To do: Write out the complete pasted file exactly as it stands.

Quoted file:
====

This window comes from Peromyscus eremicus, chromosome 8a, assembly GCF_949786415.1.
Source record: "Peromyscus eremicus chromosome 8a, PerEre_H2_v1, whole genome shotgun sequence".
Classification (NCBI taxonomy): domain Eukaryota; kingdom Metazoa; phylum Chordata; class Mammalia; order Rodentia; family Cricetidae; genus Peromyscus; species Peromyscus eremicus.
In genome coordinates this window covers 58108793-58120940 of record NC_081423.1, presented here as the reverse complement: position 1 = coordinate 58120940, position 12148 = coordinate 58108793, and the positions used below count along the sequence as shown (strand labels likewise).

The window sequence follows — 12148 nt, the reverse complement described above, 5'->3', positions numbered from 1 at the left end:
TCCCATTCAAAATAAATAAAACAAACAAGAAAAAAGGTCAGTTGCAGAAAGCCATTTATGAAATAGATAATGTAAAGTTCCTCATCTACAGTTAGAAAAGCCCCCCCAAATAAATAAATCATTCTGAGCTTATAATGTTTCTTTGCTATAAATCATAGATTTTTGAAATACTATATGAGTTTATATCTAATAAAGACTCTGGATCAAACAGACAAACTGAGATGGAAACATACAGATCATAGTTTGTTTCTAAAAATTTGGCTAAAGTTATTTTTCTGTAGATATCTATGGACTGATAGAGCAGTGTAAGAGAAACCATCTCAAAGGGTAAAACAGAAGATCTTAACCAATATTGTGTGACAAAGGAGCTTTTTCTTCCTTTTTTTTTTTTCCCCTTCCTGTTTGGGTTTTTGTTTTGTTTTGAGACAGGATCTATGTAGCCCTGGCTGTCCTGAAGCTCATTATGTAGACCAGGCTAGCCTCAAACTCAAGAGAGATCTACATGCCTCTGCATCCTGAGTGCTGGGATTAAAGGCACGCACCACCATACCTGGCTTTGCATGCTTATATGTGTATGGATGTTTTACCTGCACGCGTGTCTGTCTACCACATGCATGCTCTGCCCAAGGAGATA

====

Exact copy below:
This window comes from Peromyscus eremicus, chromosome 8a, assembly GCF_949786415.1.
Source record: "Peromyscus eremicus chromosome 8a, PerEre_H2_v1, whole genome shotgun sequence".
Classification (NCBI taxonomy): domain Eukaryota; kingdom Metazoa; phylum Chordata; class Mammalia; order Rodentia; family Cricetidae; genus Peromyscus; species Peromyscus eremicus.
In genome coordinates this window covers 58108793-58120940 of record NC_081423.1, presented here as the reverse complement: position 1 = coordinate 58120940, position 12148 = coordinate 58108793, and the positions used below count along the sequence as shown (strand labels likewise).

The window sequence follows — 12148 nt, the reverse complement described above, 5'->3', positions numbered from 1 at the left end:
TCCCATTCAAAATAAATAAAACAAACAAGAAAAAAGGTCAGTTGCAGAAAGCCATTTATGAAATAGATAATGTAAAGTTCCTCATCTACAGTTAGAAAAGCCCCCCCAAATAAATAAATCATTCTGAGCTTATAATGTTTCTTTGCTATAAATCATAGATTTTTGAAATACTATATGAGTTTATATCTAATAAAGACTCTGGATCAAACAGACAAACTGAGATGGAAACATACAGATCATAGTTTGTTTCTAAAAATTTGGCTAAAGTTATTTTTCTGTAGATATCTATGGACTGATAGAGCAGTGTAAGAGAAACCATCTCAAAGGGTAAAACAGAAGATCTTAACCAATATTGTGTGACAAAGGAGCTTTTTCTTCCTTTTTTTTTTTTCCCCTTCCTGTTTGGGTTTTTGTTTTGTTTTGAGACAGGATCTATGTAGCCCTGGCTGTCCTGAAGCTCATTATGTAGACCAGGCTAGCCTCAAACTCAAGAGAGATCTACATGCCTCTGCATCCTGAGTGCTGGGATTAAAGGCACGCACCACCATACCTGGCTTTGCATGCTTATATGTGTATGGATGTTTTACCTGCACGCGTGTCTGTCTACCACATGCATGCTCTGCCCAAGGAGATA